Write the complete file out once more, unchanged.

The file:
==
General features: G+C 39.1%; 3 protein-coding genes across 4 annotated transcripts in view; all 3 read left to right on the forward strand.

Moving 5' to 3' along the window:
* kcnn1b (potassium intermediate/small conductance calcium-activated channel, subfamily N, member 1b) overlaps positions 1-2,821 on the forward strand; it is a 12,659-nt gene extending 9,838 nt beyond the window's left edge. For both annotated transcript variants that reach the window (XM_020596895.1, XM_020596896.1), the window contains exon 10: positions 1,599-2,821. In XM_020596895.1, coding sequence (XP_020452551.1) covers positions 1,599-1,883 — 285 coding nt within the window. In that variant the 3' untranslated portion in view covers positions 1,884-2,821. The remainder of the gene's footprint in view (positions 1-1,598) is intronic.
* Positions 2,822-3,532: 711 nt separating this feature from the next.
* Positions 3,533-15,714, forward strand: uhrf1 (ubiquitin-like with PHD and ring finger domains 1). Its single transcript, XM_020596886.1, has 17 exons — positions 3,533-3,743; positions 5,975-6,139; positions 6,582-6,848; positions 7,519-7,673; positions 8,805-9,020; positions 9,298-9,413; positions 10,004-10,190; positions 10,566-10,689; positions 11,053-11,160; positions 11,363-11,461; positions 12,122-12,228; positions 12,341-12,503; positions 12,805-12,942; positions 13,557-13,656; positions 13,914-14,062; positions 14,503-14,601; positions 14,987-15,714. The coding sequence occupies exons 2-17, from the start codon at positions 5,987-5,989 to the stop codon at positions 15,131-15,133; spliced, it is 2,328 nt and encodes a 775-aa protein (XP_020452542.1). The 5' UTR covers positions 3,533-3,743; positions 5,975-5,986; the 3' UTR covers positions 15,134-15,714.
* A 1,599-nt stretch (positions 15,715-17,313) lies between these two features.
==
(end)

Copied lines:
General features: G+C 39.1%; 3 protein-coding genes across 4 annotated transcripts in view; all 3 read left to right on the forward strand.

Moving 5' to 3' along the window:
* kcnn1b (potassium intermediate/small conductance calcium-activated channel, subfamily N, member 1b) overlaps positions 1-2,821 on the forward strand; it is a 12,659-nt gene extending 9,838 nt beyond the window's left edge. For both annotated transcript variants that reach the window (XM_020596895.1, XM_020596896.1), the window contains exon 10: positions 1,599-2,821. In XM_020596895.1, coding sequence (XP_020452551.1) covers positions 1,599-1,883 — 285 coding nt within the window. In that variant the 3' untranslated portion in view covers positions 1,884-2,821. The remainder of the gene's footprint in view (positions 1-1,598) is intronic.
* Positions 2,822-3,532: 711 nt separating this feature from the next.
* Positions 3,533-15,714, forward strand: uhrf1 (ubiquitin-like with PHD and ring finger domains 1). Its single transcript, XM_020596886.1, has 17 exons — positions 3,533-3,743; positions 5,975-6,139; positions 6,582-6,848; positions 7,519-7,673; positions 8,805-9,020; positions 9,298-9,413; positions 10,004-10,190; positions 10,566-10,689; positions 11,053-11,160; positions 11,363-11,461; positions 12,122-12,228; positions 12,341-12,503; positions 12,805-12,942; positions 13,557-13,656; positions 13,914-14,062; positions 14,503-14,601; positions 14,987-15,714. The coding sequence occupies exons 2-17, from the start codon at positions 5,987-5,989 to the stop codon at positions 15,131-15,133; spliced, it is 2,328 nt and encodes a 775-aa protein (XP_020452542.1). The 5' UTR covers positions 3,533-3,743; positions 5,975-5,986; the 3' UTR covers positions 15,134-15,714.
* A 1,599-nt stretch (positions 15,715-17,313) lies between these two features.